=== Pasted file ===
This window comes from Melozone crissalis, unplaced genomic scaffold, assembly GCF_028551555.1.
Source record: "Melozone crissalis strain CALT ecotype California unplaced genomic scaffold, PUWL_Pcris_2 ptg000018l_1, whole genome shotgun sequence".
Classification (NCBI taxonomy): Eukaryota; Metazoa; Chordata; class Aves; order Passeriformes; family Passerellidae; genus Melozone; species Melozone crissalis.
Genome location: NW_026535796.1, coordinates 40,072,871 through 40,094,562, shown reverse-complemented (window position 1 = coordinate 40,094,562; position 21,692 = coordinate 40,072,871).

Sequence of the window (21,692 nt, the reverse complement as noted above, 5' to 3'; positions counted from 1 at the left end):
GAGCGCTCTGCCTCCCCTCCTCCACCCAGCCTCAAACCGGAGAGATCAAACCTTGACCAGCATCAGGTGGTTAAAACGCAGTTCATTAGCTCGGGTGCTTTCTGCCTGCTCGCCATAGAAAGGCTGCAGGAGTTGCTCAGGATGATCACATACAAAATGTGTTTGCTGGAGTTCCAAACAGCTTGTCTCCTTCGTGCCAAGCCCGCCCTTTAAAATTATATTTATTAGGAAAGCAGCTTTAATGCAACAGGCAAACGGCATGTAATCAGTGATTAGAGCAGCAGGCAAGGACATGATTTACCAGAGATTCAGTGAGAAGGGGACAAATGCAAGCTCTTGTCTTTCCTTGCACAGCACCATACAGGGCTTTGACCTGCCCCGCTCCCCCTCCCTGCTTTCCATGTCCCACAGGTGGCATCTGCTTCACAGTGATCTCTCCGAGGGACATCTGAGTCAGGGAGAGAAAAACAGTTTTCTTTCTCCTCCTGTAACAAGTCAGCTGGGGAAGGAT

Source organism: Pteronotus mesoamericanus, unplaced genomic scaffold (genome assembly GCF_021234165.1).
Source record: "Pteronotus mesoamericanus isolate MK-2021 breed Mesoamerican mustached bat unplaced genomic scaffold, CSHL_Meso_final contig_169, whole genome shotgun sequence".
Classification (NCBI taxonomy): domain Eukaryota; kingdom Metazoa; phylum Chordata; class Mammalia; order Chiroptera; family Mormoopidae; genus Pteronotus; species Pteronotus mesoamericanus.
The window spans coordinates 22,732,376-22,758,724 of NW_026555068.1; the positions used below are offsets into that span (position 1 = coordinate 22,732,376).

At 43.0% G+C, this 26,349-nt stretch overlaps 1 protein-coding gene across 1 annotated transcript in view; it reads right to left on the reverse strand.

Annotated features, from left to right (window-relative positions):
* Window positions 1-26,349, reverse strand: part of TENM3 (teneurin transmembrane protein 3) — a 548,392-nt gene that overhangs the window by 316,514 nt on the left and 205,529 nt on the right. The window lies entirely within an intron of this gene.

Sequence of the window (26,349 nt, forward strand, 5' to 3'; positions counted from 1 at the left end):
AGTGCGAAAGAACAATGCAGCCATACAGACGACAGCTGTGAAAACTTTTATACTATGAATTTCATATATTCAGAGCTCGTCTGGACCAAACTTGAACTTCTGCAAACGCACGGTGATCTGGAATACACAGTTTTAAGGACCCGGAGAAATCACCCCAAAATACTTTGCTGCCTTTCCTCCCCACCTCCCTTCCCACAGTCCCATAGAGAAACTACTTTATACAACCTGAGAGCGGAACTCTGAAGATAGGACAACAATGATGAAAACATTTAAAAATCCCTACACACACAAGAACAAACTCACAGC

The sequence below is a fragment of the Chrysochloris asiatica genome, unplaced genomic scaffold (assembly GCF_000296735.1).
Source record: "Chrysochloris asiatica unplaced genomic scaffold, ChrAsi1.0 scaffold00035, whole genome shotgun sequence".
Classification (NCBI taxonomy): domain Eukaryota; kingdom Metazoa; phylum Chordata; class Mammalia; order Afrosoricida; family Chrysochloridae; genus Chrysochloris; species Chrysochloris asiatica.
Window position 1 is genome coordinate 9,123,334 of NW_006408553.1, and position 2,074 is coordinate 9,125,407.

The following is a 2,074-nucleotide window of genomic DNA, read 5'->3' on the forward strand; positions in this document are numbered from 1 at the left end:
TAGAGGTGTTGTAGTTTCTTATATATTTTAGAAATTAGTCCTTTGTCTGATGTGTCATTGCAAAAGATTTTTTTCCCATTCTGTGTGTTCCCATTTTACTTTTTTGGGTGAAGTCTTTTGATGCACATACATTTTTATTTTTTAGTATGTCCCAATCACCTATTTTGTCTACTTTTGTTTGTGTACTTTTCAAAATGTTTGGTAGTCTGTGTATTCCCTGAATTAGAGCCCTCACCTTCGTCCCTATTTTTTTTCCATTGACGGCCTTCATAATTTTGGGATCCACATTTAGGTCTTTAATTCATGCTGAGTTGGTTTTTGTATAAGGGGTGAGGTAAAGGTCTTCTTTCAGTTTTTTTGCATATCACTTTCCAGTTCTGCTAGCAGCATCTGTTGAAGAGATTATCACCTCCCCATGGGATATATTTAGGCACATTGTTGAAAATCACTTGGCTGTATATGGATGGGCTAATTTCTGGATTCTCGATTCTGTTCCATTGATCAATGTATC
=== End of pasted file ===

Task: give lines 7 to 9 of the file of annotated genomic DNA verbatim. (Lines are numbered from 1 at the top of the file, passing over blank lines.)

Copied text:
Source organism: Pteronotus mesoamericanus, unplaced genomic scaffold (genome assembly GCF_021234165.1).
Source record: "Pteronotus mesoamericanus isolate MK-2021 breed Mesoamerican mustached bat unplaced genomic scaffold, CSHL_Meso_final contig_169, whole genome shotgun sequence".
Classification (NCBI taxonomy): domain Eukaryota; kingdom Metazoa; phylum Chordata; class Mammalia; order Chiroptera; family Mormoopidae; genus Pteronotus; species Pteronotus mesoamericanus.